A few years ago the council decided to progress a Newham style parking regime to boost income and have extended parking charges throughout the borough, raising the minimum from 20p to £1.50 and have zealously enforced moving traffic offences, with 120,000 PCNs issued in the last 12 months (Rec 30/11).
The council’s new parking strategy proposes raising minimum tariffs to £2 per hour and then £2.50, £3.50 etc for every subsequent hour.
The new strategy also proposes reducing the 30 minutes free parking to 20 mins in Hornchurch, Upminster and Elm Park shopping centres and by Hornchurch station.
This will cost £55,000 to implement but is forecast to generate a additional income of £1.2m.
Except it won’t, as the reason 30 minutes was introduced, was because the government made 20 minutes compulsory, but with a 10 minute ‘return to car’ grace period ie the statutory free period is 20 + 10 minutes, so to avoid confusion and fights the council made it 30 minutes.
Hence the change will only raise additional income if people are unaware of the 10 minutes grace period and still park, as opposed to go elsewhere!
I appreciate the council needs to boost income to offset reductions in government grant funding, but it would be far fairer to come clean and raise council tax, with discounts for vulnerable residents, rather than promote an iniquitous parking and enforcement strategy that leads to punitive PCNs and deserted shopping centres outside Romford in Resident Association held areas.
Keep your cool when shopping
Paddy Lillis, general secretary, Union of Shop, Distributive and Allied Workers (Usdaw), writes:
I would like to wish your readers a very merry Christmas and a happy New Year. For many this is always an exciting time, but we know it can be frantic trying to get everything ready for the big day.
I want to gently remind your readers to remember that shopworkers are people as well. They will be working really hard to make your shopping experience as stress-free and enjoyable as possible.
A recent Usdaw survey shows that every minute of every day another shopworker is verbally abused, threatened with violence or physically attacked. Shopworkers tell us that incidents are more frequent throughout the Christmas and New Year period when shops are busier, customers can be stressed and are more likely to take out their frustration on staff.
Talking to our members who work in retail, I know that verbal abuse cuts deep. Many will go home after a shift upset about an unpleasant incident that took place at work that day and worried that it will happen to them again.
That is why Usdaw, the shopworkers’ union, is running a Respect for Shopworkers campaign, asking customers to “Keep your Cool at Christmas”.
It’s a simple message, but remembering that shopworkers are working extra hard at this time and treating them with respect will mean that everyone can have a happier Christmas.
With seasons greetings.
Help us to Fix Dementia Care
Linda O’Sullivan, head of London Region, Alzheimer’s Society, writes:
The story at the heart of a new BBC One prime-time drama, Care, which aired Sunday evening at 9pm, is too often the stark reality for countless people at the mercy of a broken social care system.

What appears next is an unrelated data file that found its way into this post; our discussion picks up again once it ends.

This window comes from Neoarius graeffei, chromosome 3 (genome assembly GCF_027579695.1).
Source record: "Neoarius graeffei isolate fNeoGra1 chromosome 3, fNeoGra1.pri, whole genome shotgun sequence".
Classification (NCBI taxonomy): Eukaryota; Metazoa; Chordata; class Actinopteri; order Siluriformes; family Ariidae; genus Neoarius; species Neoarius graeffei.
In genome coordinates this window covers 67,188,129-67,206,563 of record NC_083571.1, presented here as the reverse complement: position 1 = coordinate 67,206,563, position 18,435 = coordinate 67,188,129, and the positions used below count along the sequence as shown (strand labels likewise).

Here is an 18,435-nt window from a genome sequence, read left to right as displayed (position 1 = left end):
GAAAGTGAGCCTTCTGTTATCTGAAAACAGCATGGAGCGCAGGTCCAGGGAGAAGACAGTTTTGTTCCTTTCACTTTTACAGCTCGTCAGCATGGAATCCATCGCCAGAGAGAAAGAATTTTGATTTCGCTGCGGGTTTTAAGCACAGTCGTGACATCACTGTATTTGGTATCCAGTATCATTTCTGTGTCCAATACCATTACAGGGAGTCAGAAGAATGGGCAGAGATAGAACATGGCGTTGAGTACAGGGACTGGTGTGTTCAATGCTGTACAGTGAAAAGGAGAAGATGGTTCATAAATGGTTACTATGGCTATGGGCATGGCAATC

The powerful drama follows single mother Jenny (Sheridan Smith), suddenly thrown into caring for her mother who develops dementia after a stroke, alongside her children, and holding down a job.
The storyline lays bare what is a very stark reality for many people - so called sandwich carers - as Jenny fights to navigate the system to access vital care for her mother, played by Alison Steadman.
The programme highlights the difficulty of accessing NHS Continuing Healthcare (NHS CHC) for people with dementia.
The adult care package is arranged and funded solely by the NHS.
This can be a lifeline, but because funding support is awarded depending on whether a person’s primary need is a health need, and dementia is classed as a social care need, NHS CHC is very hard for people affected by dementia to access.
Alzheimer’s Society has heard of people with dementia being denied NHS CHC even when they are at the last stages of their life, unable to eat, drink or move and has repeatedly called for the NHS CHC to reform.
Two thirds of people using homecare and 70 per cent of people in care homes have dementia, so the social care crisis is a dementia crisis.
There are 72,000 people living with dementia in London - it’s our biggest health and care challenge and unless the government takes urgent action, the system will completely collapse, abandoning people who are already desperate.
To Fix Dementia Care, the cost of extra care charges must be covered by the state with a Dementia Fund, all health and social care workers must be given the training they need to deliver quality dementia care and everyone with dementia should have a care navigator to ensure timely, preventative and integrated support.
Unite with us to make change happen. Join the Fix Dementia Care campaign.
Head to alzheimers.org.uk or call 0300 222 11 22 for more information.